I specialise in medical, legal, education and court, so most of what happens during these calls is obviously confidential but I’d like to share with you just the general feeling of what has been happening in several during these calls. Most of the calls are in a medical setting, with people feeling bad and with health workers under so much pressure and stress I could tell the huge difference it made in both patients and health care providers being treated with patience and efficiency. Lots of those calls or videoconferences started with a very tense atmosphere and ended up with doctors, nurses and patients feeling a lot more relaxed, smiling and reassured. Many of the situations have been quite extreme due to the Covid-19 crisis, but still several requestors took a moment to say how much the service had helped them and expressed their appreciation. In a particular family session with a social worker and a family going through very difficult circumstances, both ended the conversation saying how happy they were that they could have such a fluid conversation, understand each other like talking directly and connecting at an emotional level. The social worker congratulated me for the service that made possible what they thought was an amazing therapy session. The mother of the family almost cried when she said that she wanted to thank the interpreter because she’d never had such a session before. Although they were of course the ones that made all the conversation and the therapy came from the qualified health professionals, they all felt that it worked better just because they were treated with patience, not interrupted and the conversation was interpreted in a way that conveyed not only the message but also the feelings and emotions of the original speaker. Hearing them say that and feeling the much happier and relaxed tone of voices by the end of a very long and difficult to interpret session was a real gift. It really puts into perspective the human and caring side of our work that can otherwise get buried by the routine or the calls when people are a bit rude or aggressive.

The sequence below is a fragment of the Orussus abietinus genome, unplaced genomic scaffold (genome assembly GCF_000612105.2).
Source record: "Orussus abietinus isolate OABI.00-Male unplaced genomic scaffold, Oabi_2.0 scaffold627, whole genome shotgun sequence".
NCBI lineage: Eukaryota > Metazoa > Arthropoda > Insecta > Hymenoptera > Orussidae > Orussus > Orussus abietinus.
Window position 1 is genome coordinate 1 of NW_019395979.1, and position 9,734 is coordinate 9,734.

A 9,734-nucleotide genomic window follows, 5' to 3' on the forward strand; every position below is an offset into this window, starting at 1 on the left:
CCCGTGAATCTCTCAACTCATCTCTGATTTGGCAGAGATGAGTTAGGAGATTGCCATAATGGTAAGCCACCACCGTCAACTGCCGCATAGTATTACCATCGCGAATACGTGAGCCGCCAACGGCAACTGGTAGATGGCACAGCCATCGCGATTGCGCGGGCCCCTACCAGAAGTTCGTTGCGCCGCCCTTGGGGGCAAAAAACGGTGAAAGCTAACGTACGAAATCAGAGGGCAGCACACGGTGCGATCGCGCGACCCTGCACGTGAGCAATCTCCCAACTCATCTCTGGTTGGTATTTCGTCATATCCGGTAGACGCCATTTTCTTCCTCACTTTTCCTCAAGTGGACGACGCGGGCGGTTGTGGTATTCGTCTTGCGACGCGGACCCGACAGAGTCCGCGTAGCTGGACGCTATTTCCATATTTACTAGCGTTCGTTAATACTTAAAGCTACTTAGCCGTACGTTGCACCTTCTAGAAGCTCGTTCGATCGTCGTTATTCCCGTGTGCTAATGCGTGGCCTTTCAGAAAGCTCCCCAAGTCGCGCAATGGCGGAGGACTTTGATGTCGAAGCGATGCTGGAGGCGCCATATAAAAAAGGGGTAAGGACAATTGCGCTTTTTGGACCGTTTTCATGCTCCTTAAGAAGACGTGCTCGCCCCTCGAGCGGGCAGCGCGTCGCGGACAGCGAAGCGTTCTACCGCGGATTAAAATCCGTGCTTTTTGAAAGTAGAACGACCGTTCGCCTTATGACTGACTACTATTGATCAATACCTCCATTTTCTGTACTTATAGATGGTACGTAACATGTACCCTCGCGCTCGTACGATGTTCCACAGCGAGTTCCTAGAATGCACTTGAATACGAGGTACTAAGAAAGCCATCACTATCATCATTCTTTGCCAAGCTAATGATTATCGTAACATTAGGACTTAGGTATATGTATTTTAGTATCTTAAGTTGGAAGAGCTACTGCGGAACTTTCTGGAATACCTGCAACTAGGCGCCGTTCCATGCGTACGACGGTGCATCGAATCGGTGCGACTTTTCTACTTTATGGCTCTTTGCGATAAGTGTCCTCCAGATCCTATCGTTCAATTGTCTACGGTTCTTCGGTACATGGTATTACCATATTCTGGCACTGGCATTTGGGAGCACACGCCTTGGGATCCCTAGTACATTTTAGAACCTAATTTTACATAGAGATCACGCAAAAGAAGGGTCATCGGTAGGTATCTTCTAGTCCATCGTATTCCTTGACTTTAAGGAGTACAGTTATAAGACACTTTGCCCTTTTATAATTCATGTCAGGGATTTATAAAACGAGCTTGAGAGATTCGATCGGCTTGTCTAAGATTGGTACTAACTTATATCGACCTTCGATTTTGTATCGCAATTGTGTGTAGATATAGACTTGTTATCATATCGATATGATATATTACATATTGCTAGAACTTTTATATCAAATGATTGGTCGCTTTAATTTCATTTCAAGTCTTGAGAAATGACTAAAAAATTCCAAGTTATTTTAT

In another call a person from the education system was offering help to families of the children in their school, offering assistance even with food, medicines, paperwork for community services and checking up on them. The person started the call very stressed having to call lots and lots of different numbers and feeling that she couldn’t probably get through half of what she had to do. We called so many numbers of different families for them that I lost track of how many numbers I dialed just for that service. But just a few calls into it, I could tell she was relaxing and feeling that this way it would be a lot easier than what she had thought before. We both finished the call incredibly satisfied about how much had been done and how smooth some of these very difficult conversations had been. By the end of a long list of third party phone calls the teacher felt that she’d managed to contact everybody, assess the situations properly and even got many days of appointments ready for picking up food and delivering it, organized and made easier with addresses, specific time appointments and all the necessary details. She also thanked us for the service and said that we’d been amazing that day and that she didn’t think she could make it before she got on the phone.